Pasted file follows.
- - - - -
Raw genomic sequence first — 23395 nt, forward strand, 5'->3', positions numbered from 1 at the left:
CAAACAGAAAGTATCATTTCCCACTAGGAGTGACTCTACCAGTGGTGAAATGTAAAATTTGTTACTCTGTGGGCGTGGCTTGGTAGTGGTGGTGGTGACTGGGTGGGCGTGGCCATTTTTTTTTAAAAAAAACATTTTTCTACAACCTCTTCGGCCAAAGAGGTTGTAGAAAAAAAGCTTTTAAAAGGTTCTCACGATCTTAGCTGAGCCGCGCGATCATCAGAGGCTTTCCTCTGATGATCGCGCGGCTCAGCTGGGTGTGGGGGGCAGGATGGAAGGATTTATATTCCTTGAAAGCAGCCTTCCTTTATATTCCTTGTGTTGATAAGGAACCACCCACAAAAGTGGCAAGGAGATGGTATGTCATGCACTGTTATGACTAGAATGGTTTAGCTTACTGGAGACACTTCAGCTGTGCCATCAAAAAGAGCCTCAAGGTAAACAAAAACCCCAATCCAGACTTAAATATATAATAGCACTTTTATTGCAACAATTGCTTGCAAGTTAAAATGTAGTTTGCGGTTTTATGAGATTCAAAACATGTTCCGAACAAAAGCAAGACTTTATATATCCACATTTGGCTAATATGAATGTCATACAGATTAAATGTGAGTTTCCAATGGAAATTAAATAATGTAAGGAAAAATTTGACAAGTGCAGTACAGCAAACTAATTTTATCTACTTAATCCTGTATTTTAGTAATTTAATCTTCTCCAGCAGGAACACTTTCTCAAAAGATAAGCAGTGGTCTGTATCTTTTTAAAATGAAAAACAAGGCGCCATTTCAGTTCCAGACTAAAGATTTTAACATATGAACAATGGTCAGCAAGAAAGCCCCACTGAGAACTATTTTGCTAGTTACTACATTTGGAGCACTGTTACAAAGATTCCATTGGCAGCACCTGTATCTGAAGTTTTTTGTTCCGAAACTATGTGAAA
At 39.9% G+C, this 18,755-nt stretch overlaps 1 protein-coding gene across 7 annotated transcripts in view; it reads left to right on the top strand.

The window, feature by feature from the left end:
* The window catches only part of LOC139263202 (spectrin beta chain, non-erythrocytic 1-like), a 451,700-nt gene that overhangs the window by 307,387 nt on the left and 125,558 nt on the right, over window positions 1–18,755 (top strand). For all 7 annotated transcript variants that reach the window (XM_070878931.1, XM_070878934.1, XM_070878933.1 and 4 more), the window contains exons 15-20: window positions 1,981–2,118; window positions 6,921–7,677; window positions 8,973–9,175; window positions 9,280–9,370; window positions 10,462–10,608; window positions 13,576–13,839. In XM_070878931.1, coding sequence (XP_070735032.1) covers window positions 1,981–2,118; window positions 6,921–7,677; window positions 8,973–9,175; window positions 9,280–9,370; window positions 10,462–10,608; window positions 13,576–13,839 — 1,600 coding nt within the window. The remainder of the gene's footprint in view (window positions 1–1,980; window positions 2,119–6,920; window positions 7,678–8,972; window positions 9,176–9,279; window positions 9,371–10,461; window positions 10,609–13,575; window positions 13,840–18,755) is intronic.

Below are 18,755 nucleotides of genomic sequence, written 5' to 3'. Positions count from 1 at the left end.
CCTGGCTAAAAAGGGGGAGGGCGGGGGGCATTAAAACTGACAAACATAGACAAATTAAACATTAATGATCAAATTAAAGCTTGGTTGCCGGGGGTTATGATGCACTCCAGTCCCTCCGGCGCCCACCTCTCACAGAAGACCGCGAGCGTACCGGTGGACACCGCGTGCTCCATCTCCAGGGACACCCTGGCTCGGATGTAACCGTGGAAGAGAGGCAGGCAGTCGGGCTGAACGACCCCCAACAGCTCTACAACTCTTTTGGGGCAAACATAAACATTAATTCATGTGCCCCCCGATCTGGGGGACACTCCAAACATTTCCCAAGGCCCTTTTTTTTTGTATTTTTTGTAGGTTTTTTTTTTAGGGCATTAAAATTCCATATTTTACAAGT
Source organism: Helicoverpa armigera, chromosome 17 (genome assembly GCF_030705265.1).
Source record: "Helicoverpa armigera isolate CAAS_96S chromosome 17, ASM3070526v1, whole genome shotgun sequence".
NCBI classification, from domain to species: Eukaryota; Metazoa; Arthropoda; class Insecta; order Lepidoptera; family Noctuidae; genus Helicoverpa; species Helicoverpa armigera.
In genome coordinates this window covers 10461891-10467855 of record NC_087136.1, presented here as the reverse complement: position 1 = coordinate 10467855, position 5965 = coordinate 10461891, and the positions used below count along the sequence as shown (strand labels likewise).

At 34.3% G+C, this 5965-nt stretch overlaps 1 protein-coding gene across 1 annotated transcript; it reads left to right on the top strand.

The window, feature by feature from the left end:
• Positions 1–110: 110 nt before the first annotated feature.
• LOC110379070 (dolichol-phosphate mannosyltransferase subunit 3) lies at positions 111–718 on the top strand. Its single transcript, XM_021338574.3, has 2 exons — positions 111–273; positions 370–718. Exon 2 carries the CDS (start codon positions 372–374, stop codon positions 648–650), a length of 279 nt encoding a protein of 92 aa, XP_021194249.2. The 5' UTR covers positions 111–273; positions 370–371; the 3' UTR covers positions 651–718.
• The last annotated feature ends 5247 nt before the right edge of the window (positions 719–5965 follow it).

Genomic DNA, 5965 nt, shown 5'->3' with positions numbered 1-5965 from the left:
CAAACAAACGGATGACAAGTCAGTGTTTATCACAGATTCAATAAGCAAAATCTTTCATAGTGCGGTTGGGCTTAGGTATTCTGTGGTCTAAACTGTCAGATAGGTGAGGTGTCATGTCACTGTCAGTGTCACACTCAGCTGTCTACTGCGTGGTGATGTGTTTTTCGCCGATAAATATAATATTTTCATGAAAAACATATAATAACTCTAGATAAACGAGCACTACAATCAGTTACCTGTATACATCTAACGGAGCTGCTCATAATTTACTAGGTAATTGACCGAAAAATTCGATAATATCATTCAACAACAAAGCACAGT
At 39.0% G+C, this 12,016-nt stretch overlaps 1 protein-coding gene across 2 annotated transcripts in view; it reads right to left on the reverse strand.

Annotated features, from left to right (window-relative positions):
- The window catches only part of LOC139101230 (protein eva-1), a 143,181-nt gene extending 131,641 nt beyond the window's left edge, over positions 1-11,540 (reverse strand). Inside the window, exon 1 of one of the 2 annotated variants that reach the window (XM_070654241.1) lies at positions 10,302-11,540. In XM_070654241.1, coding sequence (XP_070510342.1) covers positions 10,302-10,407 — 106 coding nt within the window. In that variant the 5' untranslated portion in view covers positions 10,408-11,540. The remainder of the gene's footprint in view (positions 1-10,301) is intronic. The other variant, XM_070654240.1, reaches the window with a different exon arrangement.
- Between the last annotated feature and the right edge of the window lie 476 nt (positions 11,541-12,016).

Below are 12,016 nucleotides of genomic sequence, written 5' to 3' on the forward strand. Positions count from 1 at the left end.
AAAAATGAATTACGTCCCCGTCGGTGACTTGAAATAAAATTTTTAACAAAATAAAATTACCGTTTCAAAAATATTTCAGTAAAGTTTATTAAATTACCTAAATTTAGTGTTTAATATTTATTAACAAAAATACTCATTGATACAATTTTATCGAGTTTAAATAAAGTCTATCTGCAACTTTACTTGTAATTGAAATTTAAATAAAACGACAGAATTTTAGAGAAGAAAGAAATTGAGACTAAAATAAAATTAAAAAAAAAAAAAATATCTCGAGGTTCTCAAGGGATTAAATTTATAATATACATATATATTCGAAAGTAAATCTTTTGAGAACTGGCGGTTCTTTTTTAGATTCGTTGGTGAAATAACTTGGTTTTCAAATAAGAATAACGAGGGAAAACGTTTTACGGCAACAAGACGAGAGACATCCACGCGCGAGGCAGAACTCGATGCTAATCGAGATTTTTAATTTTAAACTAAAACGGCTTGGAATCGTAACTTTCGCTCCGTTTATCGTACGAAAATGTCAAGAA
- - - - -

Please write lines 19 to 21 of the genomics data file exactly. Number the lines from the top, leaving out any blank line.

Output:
At 39.0% G+C, this 12,016-nt stretch overlaps 1 protein-coding gene across 2 annotated transcripts in view; it reads right to left on the reverse strand.

Annotated features, from left to right (window-relative positions):
- The window catches only part of LOC139101230 (protein eva-1), a 143,181-nt gene extending 131,641 nt beyond the window's left edge, over positions 1-11,540 (reverse strand). Inside the window, exon 1 of one of the 2 annotated variants that reach the window (XM_070654241.1) lies at positions 10,302-11,540. In XM_070654241.1, coding sequence (XP_070510342.1) covers positions 10,302-10,407 — 106 coding nt within the window. In that variant the 5' untranslated portion in view covers positions 10,408-11,540. The remainder of the gene's footprint in view (positions 1-10,301) is intronic. The other variant, XM_070654240.1, reaches the window with a different exon arrangement.